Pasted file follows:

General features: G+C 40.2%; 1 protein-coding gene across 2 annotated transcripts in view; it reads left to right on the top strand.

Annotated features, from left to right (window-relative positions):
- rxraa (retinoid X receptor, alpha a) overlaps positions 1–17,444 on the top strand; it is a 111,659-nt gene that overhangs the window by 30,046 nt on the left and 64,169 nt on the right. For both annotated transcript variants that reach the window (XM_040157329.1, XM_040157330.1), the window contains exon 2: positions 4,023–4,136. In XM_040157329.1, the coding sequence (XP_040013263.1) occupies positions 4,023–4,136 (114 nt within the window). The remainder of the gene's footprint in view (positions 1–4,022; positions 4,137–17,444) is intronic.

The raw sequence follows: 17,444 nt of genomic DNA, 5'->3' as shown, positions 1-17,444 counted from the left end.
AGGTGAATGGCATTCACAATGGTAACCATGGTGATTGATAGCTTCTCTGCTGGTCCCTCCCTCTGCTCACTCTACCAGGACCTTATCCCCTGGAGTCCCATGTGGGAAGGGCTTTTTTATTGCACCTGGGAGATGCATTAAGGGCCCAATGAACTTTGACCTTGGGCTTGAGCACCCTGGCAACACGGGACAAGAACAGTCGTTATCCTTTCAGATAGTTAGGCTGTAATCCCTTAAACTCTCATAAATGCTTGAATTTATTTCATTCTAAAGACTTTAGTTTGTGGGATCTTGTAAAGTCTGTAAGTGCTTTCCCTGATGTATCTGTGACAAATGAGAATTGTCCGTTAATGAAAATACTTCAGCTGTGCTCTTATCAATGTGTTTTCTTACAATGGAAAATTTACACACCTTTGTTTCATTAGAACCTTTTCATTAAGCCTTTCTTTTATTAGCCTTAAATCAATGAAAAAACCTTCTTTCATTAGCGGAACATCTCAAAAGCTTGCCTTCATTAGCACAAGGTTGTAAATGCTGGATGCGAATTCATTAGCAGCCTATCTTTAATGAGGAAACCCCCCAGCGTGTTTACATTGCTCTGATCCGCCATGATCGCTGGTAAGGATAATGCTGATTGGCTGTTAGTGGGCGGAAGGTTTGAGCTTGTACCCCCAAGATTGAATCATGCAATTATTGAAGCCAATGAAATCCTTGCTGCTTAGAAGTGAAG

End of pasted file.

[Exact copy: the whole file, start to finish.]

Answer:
General features: G+C 40.2%; 1 protein-coding gene across 2 annotated transcripts in view; it reads left to right on the top strand.

Annotated features, from left to right (window-relative positions):
- rxraa (retinoid X receptor, alpha a) overlaps positions 1–17,444 on the top strand; it is a 111,659-nt gene that overhangs the window by 30,046 nt on the left and 64,169 nt on the right. For both annotated transcript variants that reach the window (XM_040157329.1, XM_040157330.1), the window contains exon 2: positions 4,023–4,136. In XM_040157329.1, the coding sequence (XP_040013263.1) occupies positions 4,023–4,136 (114 nt within the window). The remainder of the gene's footprint in view (positions 1–4,022; positions 4,137–17,444) is intronic.

The raw sequence follows: 17,444 nt of genomic DNA, 5'->3' as shown, positions 1-17,444 counted from the left end.
AGGTGAATGGCATTCACAATGGTAACCATGGTGATTGATAGCTTCTCTGCTGGTCCCTCCCTCTGCTCACTCTACCAGGACCTTATCCCCTGGAGTCCCATGTGGGAAGGGCTTTTTTATTGCACCTGGGAGATGCATTAAGGGCCCAATGAACTTTGACCTTGGGCTTGAGCACCCTGGCAACACGGGACAAGAACAGTCGTTATCCTTTCAGATAGTTAGGCTGTAATCCCTTAAACTCTCATAAATGCTTGAATTTATTTCATTCTAAAGACTTTAGTTTGTGGGATCTTGTAAAGTCTGTAAGTGCTTTCCCTGATGTATCTGTGACAAATGAGAATTGTCCGTTAATGAAAATACTTCAGCTGTGCTCTTATCAATGTGTTTTCTTACAATGGAAAATTTACACACCTTTGTTTCATTAGAACCTTTTCATTAAGCCTTTCTTTTATTAGCCTTAAATCAATGAAAAAACCTTCTTTCATTAGCGGAACATCTCAAAAGCTTGCCTTCATTAGCACAAGGTTGTAAATGCTGGATGCGAATTCATTAGCAGCCTATCTTTAATGAGGAAACCCCCCAGCGTGTTTACATTGCTCTGATCCGCCATGATCGCTGGTAAGGATAATGCTGATTGGCTGTTAGTGGGCGGAAGGTTTGAGCTTGTACCCCCAAGATTGAATCATGCAATTATTGAAGCCAATGAAATCCTTGCTGCTTAGAAGTGAAG